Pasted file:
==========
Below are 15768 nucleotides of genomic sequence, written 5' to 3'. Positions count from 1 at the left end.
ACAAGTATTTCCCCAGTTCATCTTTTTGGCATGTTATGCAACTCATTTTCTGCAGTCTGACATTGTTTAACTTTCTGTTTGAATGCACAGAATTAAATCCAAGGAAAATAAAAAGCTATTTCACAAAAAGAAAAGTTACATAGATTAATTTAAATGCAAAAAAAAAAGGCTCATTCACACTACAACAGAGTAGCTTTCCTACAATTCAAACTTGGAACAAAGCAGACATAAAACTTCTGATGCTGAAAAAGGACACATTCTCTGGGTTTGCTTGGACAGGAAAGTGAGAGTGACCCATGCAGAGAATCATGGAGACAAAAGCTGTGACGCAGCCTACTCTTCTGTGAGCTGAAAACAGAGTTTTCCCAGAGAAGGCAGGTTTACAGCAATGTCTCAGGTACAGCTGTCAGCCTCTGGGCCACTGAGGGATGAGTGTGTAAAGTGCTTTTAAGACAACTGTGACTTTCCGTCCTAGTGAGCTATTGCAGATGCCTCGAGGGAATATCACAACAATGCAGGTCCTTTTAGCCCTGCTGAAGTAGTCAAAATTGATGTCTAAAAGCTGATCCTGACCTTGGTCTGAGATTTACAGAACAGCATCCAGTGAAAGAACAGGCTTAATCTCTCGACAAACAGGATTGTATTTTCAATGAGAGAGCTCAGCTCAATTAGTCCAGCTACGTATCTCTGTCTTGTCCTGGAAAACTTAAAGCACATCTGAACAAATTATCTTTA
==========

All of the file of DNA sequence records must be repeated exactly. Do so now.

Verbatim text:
Below are 15768 nucleotides of genomic sequence, written 5' to 3'. Positions count from 1 at the left end.
ACAAGTATTTCCCCAGTTCATCTTTTTGGCATGTTATGCAACTCATTTTCTGCAGTCTGACATTGTTTAACTTTCTGTTTGAATGCACAGAATTAAATCCAAGGAAAATAAAAAGCTATTTCACAAAAAGAAAAGTTACATAGATTAATTTAAATGCAAAAAAAAAAGGCTCATTCACACTACAACAGAGTAGCTTTCCTACAATTCAAACTTGGAACAAAGCAGACATAAAACTTCTGATGCTGAAAAAGGACACATTCTCTGGGTTTGCTTGGACAGGAAAGTGAGAGTGACCCATGCAGAGAATCATGGAGACAAAAGCTGTGACGCAGCCTACTCTTCTGTGAGCTGAAAACAGAGTTTTCCCAGAGAAGGCAGGTTTACAGCAATGTCTCAGGTACAGCTGTCAGCCTCTGGGCCACTGAGGGATGAGTGTGTAAAGTGCTTTTAAGACAACTGTGACTTTCCGTCCTAGTGAGCTATTGCAGATGCCTCGAGGGAATATCACAACAATGCAGGTCCTTTTAGCCCTGCTGAAGTAGTCAAAATTGATGTCTAAAAGCTGATCCTGACCTTGGTCTGAGATTTACAGAACAGCATCCAGTGAAAGAACAGGCTTAATCTCTCGACAAACAGGATTGTATTTTCAATGAGAGAGCTCAGCTCAATTAGTCCAGCTACGTATCTCTGTCTTGTCCTGGAAAACTTAAAGCACATCTGAACAAATTATCTTTA